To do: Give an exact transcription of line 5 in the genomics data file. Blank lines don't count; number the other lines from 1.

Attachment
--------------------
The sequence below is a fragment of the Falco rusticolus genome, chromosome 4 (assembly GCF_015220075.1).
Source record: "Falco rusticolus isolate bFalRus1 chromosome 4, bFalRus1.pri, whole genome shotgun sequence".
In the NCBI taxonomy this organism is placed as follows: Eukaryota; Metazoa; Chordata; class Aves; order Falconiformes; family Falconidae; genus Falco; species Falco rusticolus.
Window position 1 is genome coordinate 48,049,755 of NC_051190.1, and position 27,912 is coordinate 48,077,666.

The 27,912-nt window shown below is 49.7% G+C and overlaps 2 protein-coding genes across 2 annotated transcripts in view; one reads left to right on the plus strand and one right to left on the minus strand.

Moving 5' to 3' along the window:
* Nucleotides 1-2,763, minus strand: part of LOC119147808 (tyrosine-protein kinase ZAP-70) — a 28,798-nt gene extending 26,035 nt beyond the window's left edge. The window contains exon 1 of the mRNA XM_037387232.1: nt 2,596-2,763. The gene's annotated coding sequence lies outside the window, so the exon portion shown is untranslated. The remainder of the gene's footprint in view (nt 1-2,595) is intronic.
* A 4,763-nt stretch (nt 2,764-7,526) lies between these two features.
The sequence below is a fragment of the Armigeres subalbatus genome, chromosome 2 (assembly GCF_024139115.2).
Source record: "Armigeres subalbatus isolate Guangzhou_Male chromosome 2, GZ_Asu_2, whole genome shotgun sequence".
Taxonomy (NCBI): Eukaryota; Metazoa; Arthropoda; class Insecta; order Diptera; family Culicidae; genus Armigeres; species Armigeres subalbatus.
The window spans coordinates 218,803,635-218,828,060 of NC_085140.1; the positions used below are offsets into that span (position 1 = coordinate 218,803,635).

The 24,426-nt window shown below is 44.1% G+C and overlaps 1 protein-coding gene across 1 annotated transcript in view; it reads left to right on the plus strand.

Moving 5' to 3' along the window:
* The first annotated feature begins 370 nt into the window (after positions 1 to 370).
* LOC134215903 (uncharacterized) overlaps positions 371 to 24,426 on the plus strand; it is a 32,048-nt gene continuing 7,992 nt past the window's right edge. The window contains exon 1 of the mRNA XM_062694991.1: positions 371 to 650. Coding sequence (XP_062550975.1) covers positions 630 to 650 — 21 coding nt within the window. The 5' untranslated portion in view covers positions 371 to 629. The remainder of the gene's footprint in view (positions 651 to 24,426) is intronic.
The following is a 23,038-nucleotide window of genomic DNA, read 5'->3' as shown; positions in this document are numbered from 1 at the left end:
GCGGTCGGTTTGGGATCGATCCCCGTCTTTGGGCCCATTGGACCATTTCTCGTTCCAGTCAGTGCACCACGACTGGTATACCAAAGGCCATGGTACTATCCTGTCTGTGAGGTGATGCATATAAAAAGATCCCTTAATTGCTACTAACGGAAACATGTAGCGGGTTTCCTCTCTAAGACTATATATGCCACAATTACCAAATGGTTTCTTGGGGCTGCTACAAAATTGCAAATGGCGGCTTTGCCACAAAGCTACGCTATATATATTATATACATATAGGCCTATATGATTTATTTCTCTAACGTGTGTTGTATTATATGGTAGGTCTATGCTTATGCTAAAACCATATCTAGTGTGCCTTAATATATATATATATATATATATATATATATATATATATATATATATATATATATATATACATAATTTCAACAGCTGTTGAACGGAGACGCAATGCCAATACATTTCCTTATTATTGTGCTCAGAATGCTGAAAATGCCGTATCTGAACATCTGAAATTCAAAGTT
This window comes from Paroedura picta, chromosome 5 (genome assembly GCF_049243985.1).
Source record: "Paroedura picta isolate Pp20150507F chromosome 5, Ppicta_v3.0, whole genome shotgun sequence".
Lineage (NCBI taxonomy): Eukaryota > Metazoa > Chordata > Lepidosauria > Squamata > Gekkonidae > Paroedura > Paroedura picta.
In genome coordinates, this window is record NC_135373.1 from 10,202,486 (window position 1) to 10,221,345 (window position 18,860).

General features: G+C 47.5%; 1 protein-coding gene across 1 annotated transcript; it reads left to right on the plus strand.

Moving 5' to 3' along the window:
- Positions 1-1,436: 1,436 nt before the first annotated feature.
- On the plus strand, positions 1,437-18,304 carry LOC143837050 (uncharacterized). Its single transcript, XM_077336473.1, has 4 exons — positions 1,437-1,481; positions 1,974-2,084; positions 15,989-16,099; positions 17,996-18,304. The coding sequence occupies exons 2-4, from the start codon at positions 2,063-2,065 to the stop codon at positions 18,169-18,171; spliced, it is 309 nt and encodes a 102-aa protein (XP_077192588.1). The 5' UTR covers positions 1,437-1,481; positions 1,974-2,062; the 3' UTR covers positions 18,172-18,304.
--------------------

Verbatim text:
The 27,912-nt window shown below is 49.7% G+C and overlaps 2 protein-coding genes across 2 annotated transcripts in view; one reads left to right on the plus strand and one right to left on the minus strand.